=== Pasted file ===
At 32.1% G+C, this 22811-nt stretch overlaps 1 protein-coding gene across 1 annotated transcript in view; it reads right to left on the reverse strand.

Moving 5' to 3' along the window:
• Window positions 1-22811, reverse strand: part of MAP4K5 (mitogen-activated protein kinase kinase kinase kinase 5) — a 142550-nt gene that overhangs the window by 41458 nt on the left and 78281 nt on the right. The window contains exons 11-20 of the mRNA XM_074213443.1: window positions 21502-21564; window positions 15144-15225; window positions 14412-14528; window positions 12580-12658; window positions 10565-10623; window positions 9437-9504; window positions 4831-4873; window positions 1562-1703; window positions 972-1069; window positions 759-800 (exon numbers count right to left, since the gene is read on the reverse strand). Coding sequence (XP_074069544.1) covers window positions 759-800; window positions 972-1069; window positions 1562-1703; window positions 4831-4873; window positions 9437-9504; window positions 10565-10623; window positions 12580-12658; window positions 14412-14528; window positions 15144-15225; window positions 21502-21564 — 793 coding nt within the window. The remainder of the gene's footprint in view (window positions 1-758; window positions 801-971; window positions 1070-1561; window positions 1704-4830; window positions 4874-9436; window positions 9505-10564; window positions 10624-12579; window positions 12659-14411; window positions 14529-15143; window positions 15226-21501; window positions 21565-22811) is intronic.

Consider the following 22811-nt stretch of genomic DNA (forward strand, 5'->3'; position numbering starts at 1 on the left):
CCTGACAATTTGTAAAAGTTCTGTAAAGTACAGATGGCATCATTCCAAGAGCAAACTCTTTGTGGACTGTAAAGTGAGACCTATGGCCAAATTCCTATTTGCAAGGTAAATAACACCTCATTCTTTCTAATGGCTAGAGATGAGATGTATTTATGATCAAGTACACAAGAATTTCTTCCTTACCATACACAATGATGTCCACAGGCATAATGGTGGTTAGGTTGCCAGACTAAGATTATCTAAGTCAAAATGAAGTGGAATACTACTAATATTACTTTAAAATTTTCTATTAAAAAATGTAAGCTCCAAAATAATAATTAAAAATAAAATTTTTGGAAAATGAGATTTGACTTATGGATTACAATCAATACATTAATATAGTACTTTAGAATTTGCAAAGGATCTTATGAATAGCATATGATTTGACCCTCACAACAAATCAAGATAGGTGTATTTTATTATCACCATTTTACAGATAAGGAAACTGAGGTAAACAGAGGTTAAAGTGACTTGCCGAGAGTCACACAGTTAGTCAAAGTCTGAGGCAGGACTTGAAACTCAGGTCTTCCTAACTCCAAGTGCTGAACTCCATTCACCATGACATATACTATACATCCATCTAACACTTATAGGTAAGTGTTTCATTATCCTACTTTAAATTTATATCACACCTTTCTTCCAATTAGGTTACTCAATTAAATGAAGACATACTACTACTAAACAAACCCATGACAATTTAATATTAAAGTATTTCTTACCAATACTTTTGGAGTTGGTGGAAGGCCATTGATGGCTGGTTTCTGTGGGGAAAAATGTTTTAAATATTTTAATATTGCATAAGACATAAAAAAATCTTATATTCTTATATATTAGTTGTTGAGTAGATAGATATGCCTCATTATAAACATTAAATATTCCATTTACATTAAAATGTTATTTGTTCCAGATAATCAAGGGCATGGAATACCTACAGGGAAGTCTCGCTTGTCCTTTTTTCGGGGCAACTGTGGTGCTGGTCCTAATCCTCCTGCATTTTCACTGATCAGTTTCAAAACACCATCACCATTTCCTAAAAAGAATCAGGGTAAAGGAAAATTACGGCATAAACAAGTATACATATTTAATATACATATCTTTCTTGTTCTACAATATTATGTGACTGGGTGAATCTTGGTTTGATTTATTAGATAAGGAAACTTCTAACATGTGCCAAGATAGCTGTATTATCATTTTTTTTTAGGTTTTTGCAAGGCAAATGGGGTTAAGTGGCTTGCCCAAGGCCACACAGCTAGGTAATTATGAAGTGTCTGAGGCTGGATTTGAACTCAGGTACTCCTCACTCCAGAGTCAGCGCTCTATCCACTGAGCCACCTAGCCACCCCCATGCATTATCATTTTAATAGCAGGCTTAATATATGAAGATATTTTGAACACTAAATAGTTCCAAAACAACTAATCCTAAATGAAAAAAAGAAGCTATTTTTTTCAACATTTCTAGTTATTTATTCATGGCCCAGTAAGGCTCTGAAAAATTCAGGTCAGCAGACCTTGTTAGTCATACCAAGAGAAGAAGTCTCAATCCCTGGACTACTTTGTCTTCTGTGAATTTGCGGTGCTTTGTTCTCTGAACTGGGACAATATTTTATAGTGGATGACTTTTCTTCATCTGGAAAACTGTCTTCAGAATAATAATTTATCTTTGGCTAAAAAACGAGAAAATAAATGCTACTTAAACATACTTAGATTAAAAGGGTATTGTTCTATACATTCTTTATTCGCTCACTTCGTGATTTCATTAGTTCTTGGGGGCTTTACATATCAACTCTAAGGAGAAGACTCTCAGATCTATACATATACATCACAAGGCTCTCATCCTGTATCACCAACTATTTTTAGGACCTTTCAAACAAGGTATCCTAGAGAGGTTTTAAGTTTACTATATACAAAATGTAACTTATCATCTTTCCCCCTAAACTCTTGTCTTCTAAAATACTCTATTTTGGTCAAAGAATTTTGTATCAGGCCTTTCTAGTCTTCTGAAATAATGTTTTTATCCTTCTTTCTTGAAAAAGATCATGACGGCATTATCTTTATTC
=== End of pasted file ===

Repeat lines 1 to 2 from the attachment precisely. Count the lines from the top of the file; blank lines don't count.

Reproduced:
At 32.1% G+C, this 22811-nt stretch overlaps 1 protein-coding gene across 1 annotated transcript in view; it reads right to left on the reverse strand.

Moving 5' to 3' along the window: